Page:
Briefly, for determining the maximum detectable range of the laser beam, a second point at a distance less than 200 meters from the laser transmitter is used for which measurements are stored and measurements are made at various angles of elevation.
A laser range finder is used, preferably one equipped with a circuit for storing a voltage that contains a rapid analog-to-digital converter, to the output of which the input of a memory is connected.
A second support or reference point of the lidar signal is required which furnishes measurement value that provides data regarding the magnitude of the backscattering in the immediate neighborhood of the receiver. The electronics expense for the storing of a voltage value and its computation in connection with the maximum detectable range of the signal is small compared to the expensive slope method. The possible remaining disadvantage that inhomogeneities in the course of the signal between the first and second support points may lead to erroneous interpretations is excluded according to the invention by measuring again at another elevation angle.
The invention is further described by way of examples with reference to the annexed drawings, in which:
FIG. 1 is a graph for explaining the conditions of an aircraft landing path;
FIGS. 2a and 2b are graphs to the same range scale respectively relating to a linearly amplified signal and to a logarithmically amplified signal;
FIG. 3 is a logic flow diagram for explanation of the method of the invention;
FIG. 4 is a block circuit diagram of the signal processing in the apparatus of the invention;
FIG. 5 is a graphical representation of measurement results, and
FIG. 6 is a circuit diagram, mainly in block form, for a measuring apparatus for carrying out the method of the present invention.
By way of introduction to the detailed description that follows, it should be mentioned that whereas the heretofore known solutions of the problem for determining the normal slant visual range from a lidar signal are either connected with great expense for electronics or else provide unambiguous results only in connection with a further visibility observation. In the method according to the invention, an effort is made toward the goal of reducing the expense of the exact solution method known as the slope method. For homogeneous air layers, it is possible to obtain the desired results with two reference or support points. The second support point serves the purpose of giving information regarding the magnitude of backscattering in the immediate neighborhood of the receiver, for example the signal voltage UB when R equals RB at 100 meters. In practice, the arbitrary value U=UR can be so chosen that it is independent of amplifier facilities that are possibly present. This is obtained if it is assumed that for U=UR, the signal-to-noise ratio is 1, which means that the signal then vanishes into the receiver noise.
In what follows, the precision limits of the two-point method are explained also for inhomogeneous layers of the real atmosphere.
For illustrating the two-point method, FIG. 2a shows a signal such as is obtained when using linear amplification with each laser pulse. I/R2 dependency is clearly to be recognized. In a manner analogous to the slope method, two points can be selected out with the result set forth below by use of the following equations: ##EQU1## under the assumption that ##EQU2## Results obtained: ##EQU3##
In the above considerations, four measured values are involved, the measured voltage UB at the distance RB and the measured voltage UR at the distance RR.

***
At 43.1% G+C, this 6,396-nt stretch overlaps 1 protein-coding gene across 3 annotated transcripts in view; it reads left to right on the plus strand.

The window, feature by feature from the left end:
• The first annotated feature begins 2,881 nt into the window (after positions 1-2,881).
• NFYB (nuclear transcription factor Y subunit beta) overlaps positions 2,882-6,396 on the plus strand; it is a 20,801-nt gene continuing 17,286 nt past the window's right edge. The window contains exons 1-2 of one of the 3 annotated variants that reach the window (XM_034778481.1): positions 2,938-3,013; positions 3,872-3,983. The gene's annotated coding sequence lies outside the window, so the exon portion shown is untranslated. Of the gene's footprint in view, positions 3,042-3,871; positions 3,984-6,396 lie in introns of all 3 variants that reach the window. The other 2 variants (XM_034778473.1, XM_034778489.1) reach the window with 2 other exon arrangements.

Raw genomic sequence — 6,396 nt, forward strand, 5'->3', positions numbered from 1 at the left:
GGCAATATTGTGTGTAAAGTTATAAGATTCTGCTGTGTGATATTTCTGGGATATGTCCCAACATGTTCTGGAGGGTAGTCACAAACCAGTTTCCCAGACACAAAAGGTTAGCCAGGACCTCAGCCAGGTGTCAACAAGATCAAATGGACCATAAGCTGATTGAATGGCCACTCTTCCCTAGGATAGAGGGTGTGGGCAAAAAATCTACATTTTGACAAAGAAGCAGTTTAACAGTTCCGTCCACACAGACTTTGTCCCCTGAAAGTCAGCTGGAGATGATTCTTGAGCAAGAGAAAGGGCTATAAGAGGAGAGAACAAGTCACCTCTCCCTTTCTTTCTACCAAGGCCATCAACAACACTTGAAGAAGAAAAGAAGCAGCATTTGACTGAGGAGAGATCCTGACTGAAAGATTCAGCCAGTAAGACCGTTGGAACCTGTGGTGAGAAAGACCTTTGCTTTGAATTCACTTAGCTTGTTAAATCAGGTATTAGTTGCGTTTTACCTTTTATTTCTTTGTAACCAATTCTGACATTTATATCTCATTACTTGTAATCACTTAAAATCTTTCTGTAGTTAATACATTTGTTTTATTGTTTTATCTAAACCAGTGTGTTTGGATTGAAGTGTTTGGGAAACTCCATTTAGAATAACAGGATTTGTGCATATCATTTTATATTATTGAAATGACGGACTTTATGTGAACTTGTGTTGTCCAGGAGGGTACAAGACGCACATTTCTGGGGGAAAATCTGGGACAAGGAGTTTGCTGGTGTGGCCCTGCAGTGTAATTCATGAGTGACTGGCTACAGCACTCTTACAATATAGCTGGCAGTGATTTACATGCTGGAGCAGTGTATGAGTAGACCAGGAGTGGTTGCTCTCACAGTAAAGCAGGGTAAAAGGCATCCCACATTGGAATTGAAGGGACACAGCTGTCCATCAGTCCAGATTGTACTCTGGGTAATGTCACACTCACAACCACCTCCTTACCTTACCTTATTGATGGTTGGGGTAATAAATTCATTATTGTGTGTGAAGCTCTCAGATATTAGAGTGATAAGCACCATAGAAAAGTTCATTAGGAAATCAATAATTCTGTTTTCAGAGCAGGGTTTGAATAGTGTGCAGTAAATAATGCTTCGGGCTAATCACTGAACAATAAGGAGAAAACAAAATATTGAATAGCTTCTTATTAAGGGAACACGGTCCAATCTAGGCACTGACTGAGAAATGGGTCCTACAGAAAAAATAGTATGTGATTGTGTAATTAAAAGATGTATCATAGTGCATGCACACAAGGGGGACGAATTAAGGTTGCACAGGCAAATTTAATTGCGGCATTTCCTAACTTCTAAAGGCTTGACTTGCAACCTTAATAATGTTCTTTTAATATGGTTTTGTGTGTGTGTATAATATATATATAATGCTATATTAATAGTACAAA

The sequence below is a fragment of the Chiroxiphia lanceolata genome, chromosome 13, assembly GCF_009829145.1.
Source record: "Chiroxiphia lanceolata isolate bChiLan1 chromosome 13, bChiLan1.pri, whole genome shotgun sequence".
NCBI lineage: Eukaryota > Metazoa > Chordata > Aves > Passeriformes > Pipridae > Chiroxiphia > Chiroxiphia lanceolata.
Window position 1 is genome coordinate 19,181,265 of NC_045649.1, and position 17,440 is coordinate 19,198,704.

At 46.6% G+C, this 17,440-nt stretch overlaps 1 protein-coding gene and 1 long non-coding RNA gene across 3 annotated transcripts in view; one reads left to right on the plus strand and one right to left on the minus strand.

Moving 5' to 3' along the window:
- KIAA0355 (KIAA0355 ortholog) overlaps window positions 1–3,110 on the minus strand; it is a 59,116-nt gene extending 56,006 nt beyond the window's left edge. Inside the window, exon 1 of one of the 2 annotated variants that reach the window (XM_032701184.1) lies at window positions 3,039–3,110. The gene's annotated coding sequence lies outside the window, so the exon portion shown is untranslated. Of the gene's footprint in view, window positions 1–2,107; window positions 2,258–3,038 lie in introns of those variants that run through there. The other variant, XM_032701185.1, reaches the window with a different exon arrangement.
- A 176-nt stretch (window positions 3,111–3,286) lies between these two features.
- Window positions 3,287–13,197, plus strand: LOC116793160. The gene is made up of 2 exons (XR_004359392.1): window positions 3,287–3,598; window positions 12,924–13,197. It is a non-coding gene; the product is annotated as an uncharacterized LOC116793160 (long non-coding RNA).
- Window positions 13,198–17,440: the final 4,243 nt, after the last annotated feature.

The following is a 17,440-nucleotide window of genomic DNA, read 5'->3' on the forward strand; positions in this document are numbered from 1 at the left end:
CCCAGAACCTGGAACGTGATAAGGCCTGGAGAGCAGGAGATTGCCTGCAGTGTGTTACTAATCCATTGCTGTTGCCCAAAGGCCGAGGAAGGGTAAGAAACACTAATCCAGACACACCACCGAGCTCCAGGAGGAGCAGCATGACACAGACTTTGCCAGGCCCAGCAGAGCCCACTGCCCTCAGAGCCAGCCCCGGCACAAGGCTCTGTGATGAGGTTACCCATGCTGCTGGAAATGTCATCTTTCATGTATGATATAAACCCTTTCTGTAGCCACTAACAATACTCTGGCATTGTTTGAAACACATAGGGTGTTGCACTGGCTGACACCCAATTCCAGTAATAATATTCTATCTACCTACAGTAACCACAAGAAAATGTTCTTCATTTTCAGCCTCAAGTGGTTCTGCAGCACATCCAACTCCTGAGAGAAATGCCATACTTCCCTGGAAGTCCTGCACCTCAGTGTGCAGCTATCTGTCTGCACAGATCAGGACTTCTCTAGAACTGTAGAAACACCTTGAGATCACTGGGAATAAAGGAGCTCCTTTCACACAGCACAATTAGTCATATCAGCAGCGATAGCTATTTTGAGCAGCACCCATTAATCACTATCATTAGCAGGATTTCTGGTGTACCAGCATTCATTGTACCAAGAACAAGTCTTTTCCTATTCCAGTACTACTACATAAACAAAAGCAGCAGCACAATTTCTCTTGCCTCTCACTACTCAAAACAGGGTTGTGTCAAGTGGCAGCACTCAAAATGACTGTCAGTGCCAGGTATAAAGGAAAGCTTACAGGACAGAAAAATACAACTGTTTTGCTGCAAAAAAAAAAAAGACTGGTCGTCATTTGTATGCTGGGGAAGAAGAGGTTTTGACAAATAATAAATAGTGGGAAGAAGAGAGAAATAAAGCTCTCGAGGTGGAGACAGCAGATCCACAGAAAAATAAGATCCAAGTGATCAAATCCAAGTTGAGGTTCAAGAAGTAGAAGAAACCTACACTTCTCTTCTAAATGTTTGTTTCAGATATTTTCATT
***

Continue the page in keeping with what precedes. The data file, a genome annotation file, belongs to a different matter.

If now the effective range method is utilized with UR as the noise voltage value, then there are only two measurement magnitudes yet to be determined: the measured voltage UB at the fixed distance RB and the noise distance RR for a known noise voltage UR. This noise voltage value is the only difference from the slope method, where any voltage value whatever is taken at the distance R. The measurement problem remains the measurement of the distance RR. For this purpose, a logarithmic amplifier converted into a gate circuit is useful.
FIG. 2b shows the logarithmically amplified signal. As a result of the same amplification for positive as for as negative voltages, when the noise voltage is reached, a null passage results for the logarithmically amplified signal. The measurement of the noise range is thus reduced to a start-stop count such as is known for distance measurements.
Calculated layer structure models show the limits of the effective range method. With an additional measurement at right angles, misinterpretations can be excluded.
FIG. 3 shows a preferred illustrative example of a logic flow plan.
In the normal case, the measurement is carried out at two angles, the measured values are obtained and a visual range V2 and a visual range V10 are determined, after which both values are compared. If a layer structure is not involved, a value Vx with the corresponding conversion factors (multiple scattering, wavelengths) is adequate for display. If a layer structure is to be indicated, V2 must be different from V10, and further measurements up to 90° are carried out in order to determine a maximum of RR for indicating the inversion height as well as the corrected visual range value at the angle of interest. The provision of the true slant visual range for the pilot then depends upon the path radiance.
For measuring cloud height and slant visual range, a small Nd-glass lidar serves as a suitable apparatus, for example with the following specifications:
______________________________________Laser:Nd-glass laser 1.064 μm (made by Zeiss)Output power 3 megawattsOutput energy 150 milli JoulePulse length 20 nsMaximum repetition rate 1 HzReceiver:Mirror diameter 13.4 cmDetector YAG 444 photodiodesLogarithmic amplifier device made by American Astrionics______________________________________
The term "lidar", like "radar", is an acronym. In this case, it signifies a laser indicator of distance and range.
FIG. 4 shows the block circuit diagram for the signal processing. The lidar signal can be used for cloud height measuring with known types of distance measuring circuits. The start signal is delivered by the laser trigger and the stop signal by the cloud echo. By means of a time switch, it is possible to measure the height of the second or third cloud layer, as well as the first.
For the slant visual range measurement, the same distance measuring is performed with the stop signal as the signal for passage through zero. In addition, a value of the lidar signal is stored for the selectable distance RB which is selected by means of a time switch. According the mode of operation, either the values of cloud height or the values RR and UB are provided to the computer. In addition, information is made available to indicate the measuring angle.